2. In cases of emergency after an accident if artificial respiration is required, the tongue jewelry will act as a hindrance to the oropharyngeal tube. This means delayed artificial respiration or no respiration at all at times.
3. If the jewelry becomes loose, chances of its aspiration are there. This may result in choking or severe damage to the respiratory or digestive tract.
4. In medically compromised patients or patients on anticoagulant therapy, tongue piercing can lead to excessive bleeding and hemorrhage which can be fatal.
5. Risk of transmission of life threatening disease like Hepatitis B,C,D, HIV/AIDS, syphilis and tetanus are there due to lack of aseptic techniques used for tongue piercing.
6. In some cases staphylococcal infection occur leading to toxic shock syndrome. Symptoms of toxic shock syndrome include sunburn like rash, fever, muscle aches, vomiting, dizziness and rapid pulse. This can be very fatal if proper and immediate treatment is not given.
7. Recently a correlation has been found between tongue piercing and staphylococcal and Haemophilus aphrophilus endocarditis. Usually the mitral valve is involved and valvulectomy and valve replacement is required.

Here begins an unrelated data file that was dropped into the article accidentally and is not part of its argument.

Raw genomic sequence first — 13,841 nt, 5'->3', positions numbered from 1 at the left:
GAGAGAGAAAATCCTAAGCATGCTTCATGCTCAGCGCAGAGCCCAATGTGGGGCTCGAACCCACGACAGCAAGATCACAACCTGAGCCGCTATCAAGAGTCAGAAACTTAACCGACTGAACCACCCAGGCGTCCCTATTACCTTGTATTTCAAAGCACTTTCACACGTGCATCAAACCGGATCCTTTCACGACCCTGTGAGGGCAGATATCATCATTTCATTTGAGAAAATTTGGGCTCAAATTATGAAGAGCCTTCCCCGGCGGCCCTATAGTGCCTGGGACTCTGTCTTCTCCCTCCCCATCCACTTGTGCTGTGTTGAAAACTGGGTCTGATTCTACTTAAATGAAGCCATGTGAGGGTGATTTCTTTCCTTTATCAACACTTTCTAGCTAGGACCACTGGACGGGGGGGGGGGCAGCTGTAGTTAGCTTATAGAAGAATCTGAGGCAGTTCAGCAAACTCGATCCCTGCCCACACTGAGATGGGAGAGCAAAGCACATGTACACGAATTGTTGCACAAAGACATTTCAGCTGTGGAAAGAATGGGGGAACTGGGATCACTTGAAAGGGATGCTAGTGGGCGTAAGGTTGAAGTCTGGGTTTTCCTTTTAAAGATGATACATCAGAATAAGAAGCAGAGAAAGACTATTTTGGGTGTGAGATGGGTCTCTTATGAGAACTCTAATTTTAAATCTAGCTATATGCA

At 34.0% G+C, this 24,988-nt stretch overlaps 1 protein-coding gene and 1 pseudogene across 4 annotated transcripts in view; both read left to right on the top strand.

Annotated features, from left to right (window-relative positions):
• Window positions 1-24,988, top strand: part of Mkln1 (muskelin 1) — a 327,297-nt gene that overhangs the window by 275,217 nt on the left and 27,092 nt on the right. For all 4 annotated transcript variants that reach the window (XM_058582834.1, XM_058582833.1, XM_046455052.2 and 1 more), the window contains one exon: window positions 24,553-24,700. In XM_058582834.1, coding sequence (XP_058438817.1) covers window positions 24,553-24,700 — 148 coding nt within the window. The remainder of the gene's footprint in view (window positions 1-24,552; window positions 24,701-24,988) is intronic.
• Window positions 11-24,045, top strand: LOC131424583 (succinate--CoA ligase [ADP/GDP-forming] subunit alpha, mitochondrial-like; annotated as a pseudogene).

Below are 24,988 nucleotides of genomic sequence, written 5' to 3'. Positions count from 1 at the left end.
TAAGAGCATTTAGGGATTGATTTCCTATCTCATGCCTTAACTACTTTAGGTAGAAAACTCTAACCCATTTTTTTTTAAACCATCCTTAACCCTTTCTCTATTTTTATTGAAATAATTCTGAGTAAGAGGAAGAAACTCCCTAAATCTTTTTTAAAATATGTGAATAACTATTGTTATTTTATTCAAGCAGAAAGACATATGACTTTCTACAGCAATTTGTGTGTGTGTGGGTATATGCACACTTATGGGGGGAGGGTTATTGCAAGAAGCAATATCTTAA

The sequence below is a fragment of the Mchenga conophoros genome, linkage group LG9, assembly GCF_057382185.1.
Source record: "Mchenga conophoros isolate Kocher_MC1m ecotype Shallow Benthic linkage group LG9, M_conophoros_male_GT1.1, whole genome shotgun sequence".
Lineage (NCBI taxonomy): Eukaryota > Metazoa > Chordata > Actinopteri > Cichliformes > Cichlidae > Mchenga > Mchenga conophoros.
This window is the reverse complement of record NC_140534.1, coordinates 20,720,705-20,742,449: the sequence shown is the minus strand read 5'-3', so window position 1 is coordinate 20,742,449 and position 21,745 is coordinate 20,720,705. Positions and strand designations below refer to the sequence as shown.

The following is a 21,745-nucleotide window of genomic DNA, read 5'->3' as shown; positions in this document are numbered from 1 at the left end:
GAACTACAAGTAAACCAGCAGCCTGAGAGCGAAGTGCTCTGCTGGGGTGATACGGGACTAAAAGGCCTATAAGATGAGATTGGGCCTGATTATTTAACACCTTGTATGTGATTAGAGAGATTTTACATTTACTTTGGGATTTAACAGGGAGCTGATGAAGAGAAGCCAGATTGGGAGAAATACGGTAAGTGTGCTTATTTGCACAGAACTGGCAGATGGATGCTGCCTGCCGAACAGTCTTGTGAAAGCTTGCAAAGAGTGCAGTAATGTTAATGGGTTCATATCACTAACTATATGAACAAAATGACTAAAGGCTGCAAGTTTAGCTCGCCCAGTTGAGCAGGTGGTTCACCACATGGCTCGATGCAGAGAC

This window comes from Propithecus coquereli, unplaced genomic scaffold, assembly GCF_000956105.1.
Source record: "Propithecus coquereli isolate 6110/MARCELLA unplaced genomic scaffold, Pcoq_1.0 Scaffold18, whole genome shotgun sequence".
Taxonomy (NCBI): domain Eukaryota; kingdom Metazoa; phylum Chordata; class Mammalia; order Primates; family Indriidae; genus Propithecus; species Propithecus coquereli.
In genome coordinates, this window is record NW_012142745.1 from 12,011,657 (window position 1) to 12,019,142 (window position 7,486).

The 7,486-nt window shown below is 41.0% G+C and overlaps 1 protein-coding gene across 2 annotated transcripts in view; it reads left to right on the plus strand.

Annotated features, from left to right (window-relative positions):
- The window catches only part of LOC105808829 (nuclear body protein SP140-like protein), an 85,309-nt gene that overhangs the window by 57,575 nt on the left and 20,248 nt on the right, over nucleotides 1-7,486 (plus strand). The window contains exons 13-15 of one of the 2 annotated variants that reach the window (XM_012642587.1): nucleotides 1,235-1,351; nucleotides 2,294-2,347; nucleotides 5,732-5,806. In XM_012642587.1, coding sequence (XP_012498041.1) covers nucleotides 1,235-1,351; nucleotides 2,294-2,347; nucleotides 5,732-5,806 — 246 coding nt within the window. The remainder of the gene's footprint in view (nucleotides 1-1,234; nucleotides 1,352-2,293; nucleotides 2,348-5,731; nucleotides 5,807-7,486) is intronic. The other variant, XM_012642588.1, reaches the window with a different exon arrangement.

8. Tongue piercing may cause Ludwig’s Angina in rare cases which can lead to death due to respiratory insult.
So if you want to get your tongue pierced be sure to get it done from a trained body piercer at a regulated center where all precautions are taken care of and tongue is pierced under aseptic conditions. Aftercare should not be taken lightly. Be aware of the complications that may arise and contact your piercer or the doctor in case of any symptoms at the earliest.
After the piercing, the tongue usually swells to enormous size within a few hours and takes nearly a week to return to its normal size as the healing proceeds. During this time, eating and speaking becomes difficult as tongue plays an important role in both these activities. Avoid biting your tongue while eating or speaking. Take a soft liquid diet for first few days. Avoid hot and spicy food as this can irritate the healing wound. Alcohol and smoking should also be avoided.